- Supportive. It will contour to your body shape easily.
- Easy to wash.
- Prone to mold and mildew in damp conditions.
- Will weaken if left in direct sun.
Nylon is a synthetic material, it is actually made from petroleum that is melted into fibers, shapes and films. It is another common hammock material.
- Strong and durable.
- More resistant to mildew and mold.
- Dries quickly.
- Cheaper than cotton.
- Firmer feel than cotton.
- Prone to degrading if left outside for too long.
Polyester is also a synthetic fiber that is commonly used to make hammocks.
- But soft.
- Provides comfort and support.
- Dries quickly.
- Can be heavy.
- Allows for less airflow, so may feel very hot in warmer months.
Perhaps the iconic image of a hammock is that of a rope hammock, hanging above the golden white sands of a tropical beach!
- Very breathable.
- Easy to transport.
- Less durable.
- Ropes can create pressure points on your body.
More and more hammocks are being made from parachute silk these days, and yes that is the same material used to make actual parachutes.
- Very lightweight.
- Very quick drying.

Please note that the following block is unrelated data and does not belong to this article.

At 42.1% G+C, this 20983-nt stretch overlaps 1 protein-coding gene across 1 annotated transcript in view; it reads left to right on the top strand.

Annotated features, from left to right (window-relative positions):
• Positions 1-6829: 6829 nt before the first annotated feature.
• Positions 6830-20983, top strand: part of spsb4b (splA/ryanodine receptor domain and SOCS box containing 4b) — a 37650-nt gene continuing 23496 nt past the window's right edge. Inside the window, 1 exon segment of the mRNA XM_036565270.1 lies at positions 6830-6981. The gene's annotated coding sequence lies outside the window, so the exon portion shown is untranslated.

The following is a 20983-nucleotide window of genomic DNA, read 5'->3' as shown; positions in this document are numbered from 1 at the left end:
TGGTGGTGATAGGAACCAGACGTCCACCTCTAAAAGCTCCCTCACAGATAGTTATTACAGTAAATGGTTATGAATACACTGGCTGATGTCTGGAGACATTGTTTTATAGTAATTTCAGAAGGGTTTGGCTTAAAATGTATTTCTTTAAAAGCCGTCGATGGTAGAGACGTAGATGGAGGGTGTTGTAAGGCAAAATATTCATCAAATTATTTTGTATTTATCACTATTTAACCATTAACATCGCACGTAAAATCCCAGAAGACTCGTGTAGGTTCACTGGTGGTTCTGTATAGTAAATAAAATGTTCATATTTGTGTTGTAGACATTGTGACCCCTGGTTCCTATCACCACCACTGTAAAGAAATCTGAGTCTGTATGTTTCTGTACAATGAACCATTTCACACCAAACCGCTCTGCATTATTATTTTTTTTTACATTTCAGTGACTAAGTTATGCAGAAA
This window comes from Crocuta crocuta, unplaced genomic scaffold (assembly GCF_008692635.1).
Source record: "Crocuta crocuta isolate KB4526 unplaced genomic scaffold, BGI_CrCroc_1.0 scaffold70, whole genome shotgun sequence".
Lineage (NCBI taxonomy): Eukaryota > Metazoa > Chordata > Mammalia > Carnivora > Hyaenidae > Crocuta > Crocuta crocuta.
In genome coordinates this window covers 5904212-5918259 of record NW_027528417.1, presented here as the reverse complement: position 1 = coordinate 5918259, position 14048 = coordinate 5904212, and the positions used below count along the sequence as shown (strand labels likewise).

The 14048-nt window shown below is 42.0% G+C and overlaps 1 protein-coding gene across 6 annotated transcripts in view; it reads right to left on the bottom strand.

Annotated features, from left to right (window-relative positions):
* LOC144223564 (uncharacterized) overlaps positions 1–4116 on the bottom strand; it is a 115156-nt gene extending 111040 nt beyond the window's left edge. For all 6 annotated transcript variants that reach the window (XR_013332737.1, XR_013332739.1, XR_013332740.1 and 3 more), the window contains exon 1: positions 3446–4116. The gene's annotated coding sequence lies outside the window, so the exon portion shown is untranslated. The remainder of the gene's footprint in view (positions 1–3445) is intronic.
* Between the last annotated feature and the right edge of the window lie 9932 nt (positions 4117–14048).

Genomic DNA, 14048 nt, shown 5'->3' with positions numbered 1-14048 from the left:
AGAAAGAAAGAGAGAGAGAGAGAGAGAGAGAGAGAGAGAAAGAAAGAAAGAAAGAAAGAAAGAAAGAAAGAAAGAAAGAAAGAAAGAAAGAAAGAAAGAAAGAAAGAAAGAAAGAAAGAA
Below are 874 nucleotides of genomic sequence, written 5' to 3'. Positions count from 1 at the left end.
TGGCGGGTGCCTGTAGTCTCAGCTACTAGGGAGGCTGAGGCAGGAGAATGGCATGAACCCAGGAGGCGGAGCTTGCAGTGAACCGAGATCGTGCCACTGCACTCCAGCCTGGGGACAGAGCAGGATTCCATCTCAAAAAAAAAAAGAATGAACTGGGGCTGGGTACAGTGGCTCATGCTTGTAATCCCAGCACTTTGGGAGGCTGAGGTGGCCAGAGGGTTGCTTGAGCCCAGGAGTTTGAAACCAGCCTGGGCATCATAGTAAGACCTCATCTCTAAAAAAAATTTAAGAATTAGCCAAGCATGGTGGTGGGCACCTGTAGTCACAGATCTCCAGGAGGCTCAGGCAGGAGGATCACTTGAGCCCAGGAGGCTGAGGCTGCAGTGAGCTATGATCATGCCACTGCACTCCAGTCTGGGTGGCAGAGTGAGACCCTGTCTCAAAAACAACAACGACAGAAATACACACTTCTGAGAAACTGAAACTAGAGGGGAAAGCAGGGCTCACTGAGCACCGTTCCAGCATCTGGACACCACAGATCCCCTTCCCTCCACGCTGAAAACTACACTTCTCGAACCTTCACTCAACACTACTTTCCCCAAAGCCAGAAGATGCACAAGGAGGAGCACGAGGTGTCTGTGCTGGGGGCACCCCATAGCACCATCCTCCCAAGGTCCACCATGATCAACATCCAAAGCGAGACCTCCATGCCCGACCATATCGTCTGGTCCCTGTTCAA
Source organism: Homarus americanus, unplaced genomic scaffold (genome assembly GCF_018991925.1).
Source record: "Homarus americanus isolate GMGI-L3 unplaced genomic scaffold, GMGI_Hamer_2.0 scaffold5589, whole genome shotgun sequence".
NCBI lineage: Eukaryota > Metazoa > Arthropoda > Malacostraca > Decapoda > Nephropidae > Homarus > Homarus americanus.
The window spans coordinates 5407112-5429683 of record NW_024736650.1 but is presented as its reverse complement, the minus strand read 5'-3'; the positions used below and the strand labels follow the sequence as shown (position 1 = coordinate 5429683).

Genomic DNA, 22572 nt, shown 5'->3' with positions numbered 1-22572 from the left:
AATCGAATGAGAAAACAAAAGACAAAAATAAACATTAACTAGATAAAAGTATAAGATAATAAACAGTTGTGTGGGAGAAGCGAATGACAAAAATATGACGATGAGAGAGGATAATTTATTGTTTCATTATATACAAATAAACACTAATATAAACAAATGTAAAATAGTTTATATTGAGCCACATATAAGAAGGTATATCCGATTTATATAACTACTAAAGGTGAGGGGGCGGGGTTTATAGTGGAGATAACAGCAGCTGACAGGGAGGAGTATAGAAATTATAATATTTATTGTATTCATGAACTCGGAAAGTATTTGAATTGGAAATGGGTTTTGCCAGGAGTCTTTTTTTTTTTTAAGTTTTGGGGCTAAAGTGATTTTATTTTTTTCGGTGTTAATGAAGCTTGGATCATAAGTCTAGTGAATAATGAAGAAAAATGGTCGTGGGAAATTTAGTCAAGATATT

- Good value for money.
- Degrades quickly in UV light.
- Prone to rotting in damp conditions.
Finding that your hammock is not comfortable? It could be for a number of reasons, but in short:
- Longer hammocks are usually more comfortable.
- Wider hammocks are usually more comfortable.
- You might have the hanging angle wrong, it should be around 30 degrees.
- You might be positioned wrong in the hammock. Try laying diagonally across it.
- Transitioning to sleeping in a hammock takes time for most people, persevere!
- The weather or the outside environment might be disrupting you.
If you have invested in a decent hammock, and got the hanging angle right, then you should find it comfortable, it just might take a bit of getting used to.
Once you have found that hammock sweet spot then you might never go back to sleeping in a bed again!